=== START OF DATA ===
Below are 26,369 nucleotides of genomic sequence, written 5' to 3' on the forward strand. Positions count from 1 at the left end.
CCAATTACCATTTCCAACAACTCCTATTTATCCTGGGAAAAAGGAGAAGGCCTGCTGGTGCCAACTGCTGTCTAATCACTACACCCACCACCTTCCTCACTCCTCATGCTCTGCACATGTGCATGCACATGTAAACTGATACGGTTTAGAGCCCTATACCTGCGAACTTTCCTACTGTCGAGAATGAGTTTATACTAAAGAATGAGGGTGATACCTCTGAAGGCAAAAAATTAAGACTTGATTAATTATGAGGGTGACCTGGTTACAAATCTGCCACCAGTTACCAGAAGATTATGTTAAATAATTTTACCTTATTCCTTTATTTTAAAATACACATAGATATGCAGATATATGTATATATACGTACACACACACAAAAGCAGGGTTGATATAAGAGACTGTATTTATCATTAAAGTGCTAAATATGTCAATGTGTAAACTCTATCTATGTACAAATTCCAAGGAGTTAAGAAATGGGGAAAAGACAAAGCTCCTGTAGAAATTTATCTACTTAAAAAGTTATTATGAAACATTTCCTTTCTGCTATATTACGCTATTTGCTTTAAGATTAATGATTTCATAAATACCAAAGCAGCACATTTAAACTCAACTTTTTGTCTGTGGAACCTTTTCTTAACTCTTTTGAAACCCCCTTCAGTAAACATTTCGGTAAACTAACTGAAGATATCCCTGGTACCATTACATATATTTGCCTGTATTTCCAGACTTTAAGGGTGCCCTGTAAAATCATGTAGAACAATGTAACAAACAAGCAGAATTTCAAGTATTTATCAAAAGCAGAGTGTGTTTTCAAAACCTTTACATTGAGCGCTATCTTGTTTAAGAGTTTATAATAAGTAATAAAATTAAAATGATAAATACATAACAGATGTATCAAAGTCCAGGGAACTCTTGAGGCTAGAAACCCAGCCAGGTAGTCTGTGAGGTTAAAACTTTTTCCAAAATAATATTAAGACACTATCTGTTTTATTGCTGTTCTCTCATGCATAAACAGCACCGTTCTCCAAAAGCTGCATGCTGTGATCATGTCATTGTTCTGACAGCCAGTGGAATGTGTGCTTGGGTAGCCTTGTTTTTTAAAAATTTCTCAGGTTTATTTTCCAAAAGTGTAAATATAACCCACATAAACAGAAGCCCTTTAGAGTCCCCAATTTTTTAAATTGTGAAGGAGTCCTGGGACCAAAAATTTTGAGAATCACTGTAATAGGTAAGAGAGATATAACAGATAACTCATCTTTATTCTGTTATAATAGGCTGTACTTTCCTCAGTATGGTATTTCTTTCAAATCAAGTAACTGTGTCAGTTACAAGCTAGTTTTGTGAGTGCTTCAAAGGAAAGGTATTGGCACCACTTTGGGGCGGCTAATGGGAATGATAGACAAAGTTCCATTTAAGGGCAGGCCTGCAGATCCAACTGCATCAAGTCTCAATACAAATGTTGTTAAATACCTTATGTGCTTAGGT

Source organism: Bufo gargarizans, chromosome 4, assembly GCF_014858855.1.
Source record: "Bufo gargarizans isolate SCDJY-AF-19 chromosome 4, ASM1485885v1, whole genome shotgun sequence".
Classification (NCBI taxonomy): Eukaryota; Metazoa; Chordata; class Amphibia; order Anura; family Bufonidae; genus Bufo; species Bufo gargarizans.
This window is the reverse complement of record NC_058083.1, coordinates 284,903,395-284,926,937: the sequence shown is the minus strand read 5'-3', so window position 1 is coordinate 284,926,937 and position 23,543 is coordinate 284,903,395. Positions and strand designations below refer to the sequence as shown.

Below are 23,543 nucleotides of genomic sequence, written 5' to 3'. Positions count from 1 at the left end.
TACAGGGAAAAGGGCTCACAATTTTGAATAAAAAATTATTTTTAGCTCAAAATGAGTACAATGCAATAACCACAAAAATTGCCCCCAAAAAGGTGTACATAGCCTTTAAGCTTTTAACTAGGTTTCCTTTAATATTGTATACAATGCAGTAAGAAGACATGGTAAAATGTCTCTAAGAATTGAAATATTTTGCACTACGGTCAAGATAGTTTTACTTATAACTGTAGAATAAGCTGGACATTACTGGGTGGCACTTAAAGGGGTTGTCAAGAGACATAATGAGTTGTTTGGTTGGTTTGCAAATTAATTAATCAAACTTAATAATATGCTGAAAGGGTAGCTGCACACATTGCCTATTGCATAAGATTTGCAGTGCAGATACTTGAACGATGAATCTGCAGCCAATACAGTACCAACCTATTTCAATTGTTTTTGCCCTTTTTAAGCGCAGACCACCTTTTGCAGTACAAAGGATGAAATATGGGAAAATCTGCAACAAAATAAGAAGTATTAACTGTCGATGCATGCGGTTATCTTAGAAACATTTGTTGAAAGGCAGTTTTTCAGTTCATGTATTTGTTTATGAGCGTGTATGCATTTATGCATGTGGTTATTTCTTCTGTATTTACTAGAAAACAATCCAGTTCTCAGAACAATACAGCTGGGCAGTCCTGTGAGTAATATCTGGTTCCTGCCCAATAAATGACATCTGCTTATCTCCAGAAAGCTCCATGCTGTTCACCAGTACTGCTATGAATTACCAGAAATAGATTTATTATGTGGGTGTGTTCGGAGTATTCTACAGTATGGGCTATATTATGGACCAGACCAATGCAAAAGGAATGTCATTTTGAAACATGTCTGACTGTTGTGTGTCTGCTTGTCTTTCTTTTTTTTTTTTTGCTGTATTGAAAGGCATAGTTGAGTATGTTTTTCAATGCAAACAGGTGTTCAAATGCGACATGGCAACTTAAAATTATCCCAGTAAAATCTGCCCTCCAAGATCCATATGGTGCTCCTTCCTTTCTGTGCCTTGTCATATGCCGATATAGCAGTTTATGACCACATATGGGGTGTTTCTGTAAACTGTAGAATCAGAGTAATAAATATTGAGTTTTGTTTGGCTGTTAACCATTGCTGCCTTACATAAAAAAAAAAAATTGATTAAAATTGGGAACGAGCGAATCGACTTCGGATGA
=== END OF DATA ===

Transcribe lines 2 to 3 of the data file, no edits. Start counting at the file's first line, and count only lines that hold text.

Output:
CCAATTACCATTTCCAACAACTCCTATTTATCCTGGGAAAAAGGAGAAGGCCTGCTGGTGCCAACTGCTGTCTAATCACTACACCCACCACCTTCCTCACTCCTCATGCTCTGCACATGTGCATGCACATGTAAACTGATACGGTTTAGAGCCCTATACCTGCGAACTTTCCTACTGTCGAGAATGAGTTTATACTAAAGAATGAGGGTGATACCTCTGAAGGCAAAAAATTAAGACTTGATTAATTATGAGGGTGACCTGGTTACAAATCTGCCACCAGTTACCAGAAGATTATGTTAAATAATTTTACCTTATTCCTTTATTTTAAAATACACATAGATATGCAGATATATGTATATATACGTACACACACACAAAAGCAGGGTTGATATAAGAGACTGTATTTATCATTAAAGTGCTAAATATGTCAATGTGTAAACTCTATCTATGTACAAATTCCAAGGAGTTAAGAAATGGGGAAAAGACAAAGCTCCTGTAGAAATTTATCTACTTAAAAAGTTATTATGAAACATTTCCTTTCTGCTATATTACGCTATTTGCTTTAAGATTAATGATTTCATAAATACCAAAGCAGCACATTTAAACTCAACTTTTTGTCTGTGGAACCTTTTCTTAACTCTTTTGAAACCCCCTTCAGTAAACATTTCGGTAAACTAACTGAAGATATCCCTGGTACCATTACATATATTTGCCTGTATTTCCAGACTTTAAGGGTGCCCTGTAAAATCATGTAGAACAATGTAACAAACAAGCAGAATTTCAAGTATTTATCAAAAGCAGAGTGTGTTTTCAAAACCTTTACATTGAGCGCTATCTTGTTTAAGAGTTTATAATAAGTAATAAAATTAAAATGATAAATACATAACAGATGTATCAAAGTCCAGGGAACTCTTGAGGCTAGAAACCCAGCCAGGTAGTCTGTGAGGTTAAAACTTTTTCCAAAATAATATTAAGACACTATCTGTTTTATTGCTGTTCTCTCATGCATAAACAGCACCGTTCTCCAAAAGCTGCATGCTGTGATCATGTCATTGTTCTGACAGCCAGTGGAATGTGTGCTTGGGTAGCCTTGTTTTTTAAAAATTTCTCAGGTTTATTTTCCAAAAGTGTAAATATAACCCACATAAACAGAAGCCCTTTAGAGTCCCCAATTTTTTAAATTGTGAAGGAGTCCTGGGACCAAAAATTTTGAGAATCACTGTAATAGGTAAGAGAGATATAACAGATAACTCATCTTTATTCTGTTATAATAGGCTGTACTTTCCTCAGTATGGTATTTCTTTCAAATCAAGTAACTGTGTCAGTTACAAGCTAGTTTTGTGAGTGCTTCAAAGGAAAGGTATTGGCACCACTTTGGGGCGGCTAATGGGAATGATAGACAAAGTTCCATTTAAGGGCAGGCCTGCAGATCCAACTGCATCAAGTCTCAATACAAATGTTGTTAAATACCTTATGTGCTTAGGT

Source organism: Bufo gargarizans, chromosome 4, assembly GCF_014858855.1.